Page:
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Marine Ecology Progress Series

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MEPS 363:71-87 (2008)  -  DOI:

Contaminant chemistry and toxicity of sediments in Sydney Harbour, Australia: spatial extent and chemistry–toxicity relationships

Gavin F. Birch1,*, Stephanie McCready1, Edward R. Long2, Stuart S. Taylor1,3, Gina Spyrakis1

1School of Geosciences, Environmental Geology Group, The University of Sydney, New South Wales, 2006, Australia
2ERL Environmental, 3691 Cole Road South, Salem, Oregon 97306, USA
3URS, 116 Miller St., North Sydney, New South Wales, 2060, Australia

ABSTRACT: The spatial distribution of chemical contamination and toxicity of surficial sediments in Sydney Harbour, Australia, was investigated in a 3-tiered, hierarchical approach. An initial chemical investigation throughout the entire estuary (Stage 1) indicated wide ranges and different spatial patterns in sediment chemical concentrations. Sediment quality guidelines (SQGs) were used as a preliminary estimate of possible toxicity in Stage 2 of the investigation. Assessment of chemical mixtures indicated that sediments in a small part (~2%) of the harbour had the highest probability of being toxic (~75%), whereas sediment in almost 25% of the port was estimated to have an intermediate (~50%) probability of being toxic. The SQG assessment in Stage 2 enabled careful stratification of the harbour into areas with different toxicity risks, reducing cost and time commitments in the final tier of assessment. The spatial survey carried out in Stage 3 involved concurrent chemical and ecotoxicological analyses. In this final stage, the degree of response in tests of amphipod survival in whole sediment samples, as well as in tests of microbial metabolism (Microtox©) and sea urchin egg fertilisation and embryo development in pore waters, generally increased with increasing chemical concentrations. However, amphipod response was lower than predicted due to relatively low sensitivity of the indigenous amphipod Corophium colo. Areas initially predicted, using SQGs, to be most at risk were highly toxic in the combined chemistry–toxicity investigation, while sediment from areas with the lowest predicted risk were least toxic, but still toxic in at least one ecotoxicological test. The results demonstrate that the empirical approach used for this study, which was originally developed in North America, produced plausible outcomes elsewhere and that observed toxicity, based on SQGs, matched predictions using different species but similar methodologies.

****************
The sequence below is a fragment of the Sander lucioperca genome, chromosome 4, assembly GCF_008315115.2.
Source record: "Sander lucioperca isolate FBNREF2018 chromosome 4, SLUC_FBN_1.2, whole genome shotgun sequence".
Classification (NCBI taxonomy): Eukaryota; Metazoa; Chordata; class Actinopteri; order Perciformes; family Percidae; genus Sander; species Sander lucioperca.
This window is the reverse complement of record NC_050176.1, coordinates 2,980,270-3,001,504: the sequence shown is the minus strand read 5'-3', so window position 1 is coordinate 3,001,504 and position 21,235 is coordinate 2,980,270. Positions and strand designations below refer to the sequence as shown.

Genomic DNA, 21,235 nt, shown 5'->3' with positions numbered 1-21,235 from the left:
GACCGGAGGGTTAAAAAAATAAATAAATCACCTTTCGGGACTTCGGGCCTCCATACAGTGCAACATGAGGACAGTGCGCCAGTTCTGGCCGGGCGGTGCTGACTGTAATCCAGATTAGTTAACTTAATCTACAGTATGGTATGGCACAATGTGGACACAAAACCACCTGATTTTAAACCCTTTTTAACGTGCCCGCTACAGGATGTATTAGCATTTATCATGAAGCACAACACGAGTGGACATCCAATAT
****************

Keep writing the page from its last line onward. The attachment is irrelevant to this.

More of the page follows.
KEY WORDS: Sediment quality · Sediment toxicity · Sydney Harbour · Ecotoxicology · Sediment quality guidelines

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Cite this article as: Birch GF, McCready S, Long ER, Taylor SS, Spyrakis G (2008) Contaminant chemistry and toxicity of sediments in Sydney Harbour, Australia: spatial extent and chemistry–toxicity relationships. Mar Ecol Prog Ser 363:71-87.

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